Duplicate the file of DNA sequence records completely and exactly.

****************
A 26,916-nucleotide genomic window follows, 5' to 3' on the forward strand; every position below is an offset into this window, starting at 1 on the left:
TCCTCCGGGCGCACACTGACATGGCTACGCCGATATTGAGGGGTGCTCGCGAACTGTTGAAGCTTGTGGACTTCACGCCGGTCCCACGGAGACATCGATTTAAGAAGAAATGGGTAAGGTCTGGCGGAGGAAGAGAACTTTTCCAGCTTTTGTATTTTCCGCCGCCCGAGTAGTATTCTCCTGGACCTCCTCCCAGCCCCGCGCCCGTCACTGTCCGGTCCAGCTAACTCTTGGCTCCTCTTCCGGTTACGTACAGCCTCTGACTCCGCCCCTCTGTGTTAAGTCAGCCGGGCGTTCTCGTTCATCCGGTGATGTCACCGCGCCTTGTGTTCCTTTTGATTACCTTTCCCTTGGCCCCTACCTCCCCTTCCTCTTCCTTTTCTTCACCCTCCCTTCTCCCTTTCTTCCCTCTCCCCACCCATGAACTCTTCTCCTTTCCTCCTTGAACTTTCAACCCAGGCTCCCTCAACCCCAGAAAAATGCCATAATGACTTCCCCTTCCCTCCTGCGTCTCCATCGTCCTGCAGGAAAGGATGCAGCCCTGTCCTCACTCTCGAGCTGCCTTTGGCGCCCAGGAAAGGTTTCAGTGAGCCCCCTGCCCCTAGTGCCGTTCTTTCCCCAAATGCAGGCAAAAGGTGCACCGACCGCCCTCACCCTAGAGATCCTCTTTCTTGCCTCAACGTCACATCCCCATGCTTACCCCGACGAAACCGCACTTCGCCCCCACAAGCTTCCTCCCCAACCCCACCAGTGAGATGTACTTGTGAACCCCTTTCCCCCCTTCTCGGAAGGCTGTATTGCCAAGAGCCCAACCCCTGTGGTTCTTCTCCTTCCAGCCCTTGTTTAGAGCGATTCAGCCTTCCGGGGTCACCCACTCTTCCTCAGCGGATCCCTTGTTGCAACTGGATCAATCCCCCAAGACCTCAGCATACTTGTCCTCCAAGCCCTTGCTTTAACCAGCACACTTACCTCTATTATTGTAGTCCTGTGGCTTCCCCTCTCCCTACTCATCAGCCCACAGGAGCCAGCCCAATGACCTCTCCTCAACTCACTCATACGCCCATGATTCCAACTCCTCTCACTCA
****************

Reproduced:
A 26,916-nucleotide genomic window follows, 5' to 3' on the forward strand; every position below is an offset into this window, starting at 1 on the left:
TCCTCCGGGCGCACACTGACATGGCTACGCCGATATTGAGGGGTGCTCGCGAACTGTTGAAGCTTGTGGACTTCACGCCGGTCCCACGGAGACATCGATTTAAGAAGAAATGGGTAAGGTCTGGCGGAGGAAGAGAACTTTTCCAGCTTTTGTATTTTCCGCCGCCCGAGTAGTATTCTCCTGGACCTCCTCCCAGCCCCGCGCCCGTCACTGTCCGGTCCAGCTAACTCTTGGCTCCTCTTCCGGTTACGTACAGCCTCTGACTCCGCCCCTCTGTGTTAAGTCAGCCGGGCGTTCTCGTTCATCCGGTGATGTCACCGCGCCTTGTGTTCCTTTTGATTACCTTTCCCTTGGCCCCTACCTCCCCTTCCTCTTCCTTTTCTTCACCCTCCCTTCTCCCTTTCTTCCCTCTCCCCACCCATGAACTCTTCTCCTTTCCTCCTTGAACTTTCAACCCAGGCTCCCTCAACCCCAGAAAAATGCCATAATGACTTCCCCTTCCCTCCTGCGTCTCCATCGTCCTGCAGGAAAGGATGCAGCCCTGTCCTCACTCTCGAGCTGCCTTTGGCGCCCAGGAAAGGTTTCAGTGAGCCCCCTGCCCCTAGTGCCGTTCTTTCCCCAAATGCAGGCAAAAGGTGCACCGACCGCCCTCACCCTAGAGATCCTCTTTCTTGCCTCAACGTCACATCCCCATGCTTACCCCGACGAAACCGCACTTCGCCCCCACAAGCTTCCTCCCCAACCCCACCAGTGAGATGTACTTGTGAACCCCTTTCCCCCCTTCTCGGAAGGCTGTATTGCCAAGAGCCCAACCCCTGTGGTTCTTCTCCTTCCAGCCCTTGTTTAGAGCGATTCAGCCTTCCGGGGTCACCCACTCTTCCTCAGCGGATCCCTTGTTGCAACTGGATCAATCCCCCAAGACCTCAGCATACTTGTCCTCCAAGCCCTTGCTTTAACCAGCACACTTACCTCTATTATTGTAGTCCTGTGGCTTCCCCTCTCCCTACTCATCAGCCCACAGGAGCCAGCCCAATGACCTCTCCTCAACTCACTCATACGCCCATGATTCCAACTCCTCTCACTCA